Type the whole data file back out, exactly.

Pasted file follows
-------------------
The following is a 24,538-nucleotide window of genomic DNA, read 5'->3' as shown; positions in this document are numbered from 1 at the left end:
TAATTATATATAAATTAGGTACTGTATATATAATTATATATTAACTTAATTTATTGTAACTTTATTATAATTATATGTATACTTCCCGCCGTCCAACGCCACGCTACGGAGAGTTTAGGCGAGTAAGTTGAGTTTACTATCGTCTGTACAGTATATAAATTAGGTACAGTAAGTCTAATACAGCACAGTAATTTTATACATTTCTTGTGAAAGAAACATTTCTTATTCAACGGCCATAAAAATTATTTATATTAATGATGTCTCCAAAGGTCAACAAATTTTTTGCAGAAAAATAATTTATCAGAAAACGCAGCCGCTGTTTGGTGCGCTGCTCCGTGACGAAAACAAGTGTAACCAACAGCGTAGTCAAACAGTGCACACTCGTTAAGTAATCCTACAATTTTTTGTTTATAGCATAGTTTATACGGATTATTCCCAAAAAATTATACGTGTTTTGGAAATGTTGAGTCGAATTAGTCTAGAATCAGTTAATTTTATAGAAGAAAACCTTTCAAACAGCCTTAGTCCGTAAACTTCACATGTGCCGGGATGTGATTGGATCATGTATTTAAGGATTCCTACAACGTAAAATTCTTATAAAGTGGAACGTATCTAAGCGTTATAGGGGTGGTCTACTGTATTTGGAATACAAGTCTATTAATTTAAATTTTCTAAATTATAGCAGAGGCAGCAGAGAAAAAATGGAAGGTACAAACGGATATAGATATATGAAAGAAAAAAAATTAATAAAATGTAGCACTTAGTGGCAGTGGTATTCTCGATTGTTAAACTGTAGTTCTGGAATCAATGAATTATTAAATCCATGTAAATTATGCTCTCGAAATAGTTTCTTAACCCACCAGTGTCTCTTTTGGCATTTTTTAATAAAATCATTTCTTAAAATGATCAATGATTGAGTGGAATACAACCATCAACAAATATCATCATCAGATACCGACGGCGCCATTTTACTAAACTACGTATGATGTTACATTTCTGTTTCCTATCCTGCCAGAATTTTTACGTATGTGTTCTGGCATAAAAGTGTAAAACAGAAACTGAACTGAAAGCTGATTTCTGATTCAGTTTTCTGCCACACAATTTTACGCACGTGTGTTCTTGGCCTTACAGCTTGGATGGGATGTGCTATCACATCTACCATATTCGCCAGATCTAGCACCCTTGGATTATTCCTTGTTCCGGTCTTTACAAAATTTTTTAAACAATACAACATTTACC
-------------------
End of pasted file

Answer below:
The following is a 24,538-nucleotide window of genomic DNA, read 5'->3' as shown; positions in this document are numbered from 1 at the left end:
TAATTATATATAAATTAGGTACTGTATATATAATTATATATTAACTTAATTTATTGTAACTTTATTATAATTATATGTATACTTCCCGCCGTCCAACGCCACGCTACGGAGAGTTTAGGCGAGTAAGTTGAGTTTACTATCGTCTGTACAGTATATAAATTAGGTACAGTAAGTCTAATACAGCACAGTAATTTTATACATTTCTTGTGAAAGAAACATTTCTTATTCAACGGCCATAAAAATTATTTATATTAATGATGTCTCCAAAGGTCAACAAATTTTTTGCAGAAAAATAATTTATCAGAAAACGCAGCCGCTGTTTGGTGCGCTGCTCCGTGACGAAAACAAGTGTAACCAACAGCGTAGTCAAACAGTGCACACTCGTTAAGTAATCCTACAATTTTTTGTTTATAGCATAGTTTATACGGATTATTCCCAAAAAATTATACGTGTTTTGGAAATGTTGAGTCGAATTAGTCTAGAATCAGTTAATTTTATAGAAGAAAACCTTTCAAACAGCCTTAGTCCGTAAACTTCACATGTGCCGGGATGTGATTGGATCATGTATTTAAGGATTCCTACAACGTAAAATTCTTATAAAGTGGAACGTATCTAAGCGTTATAGGGGTGGTCTACTGTATTTGGAATACAAGTCTATTAATTTAAATTTTCTAAATTATAGCAGAGGCAGCAGAGAAAAAATGGAAGGTACAAACGGATATAGATATATGAAAGAAAAAAAATTAATAAAATGTAGCACTTAGTGGCAGTGGTATTCTCGATTGTTAAACTGTAGTTCTGGAATCAATGAATTATTAAATCCATGTAAATTATGCTCTCGAAATAGTTTCTTAACCCACCAGTGTCTCTTTTGGCATTTTTTAATAAAATCATTTCTTAAAATGATCAATGATTGAGTGGAATACAACCATCAACAAATATCATCATCAGATACCGACGGCGCCATTTTACTAAACTACGTATGATGTTACATTTCTGTTTCCTATCCTGCCAGAATTTTTACGTATGTGTTCTGGCATAAAAGTGTAAAACAGAAACTGAACTGAAAGCTGATTTCTGATTCAGTTTTCTGCCACACAATTTTACGCACGTGTGTTCTTGGCCTTACAGCTTGGATGGGATGTGCTATCACATCTACCATATTCGCCAGATCTAGCACCCTTGGATTATTCCTTGTTCCGGTCTTTACAAAATTTTTTAAACAATACAACATTTACC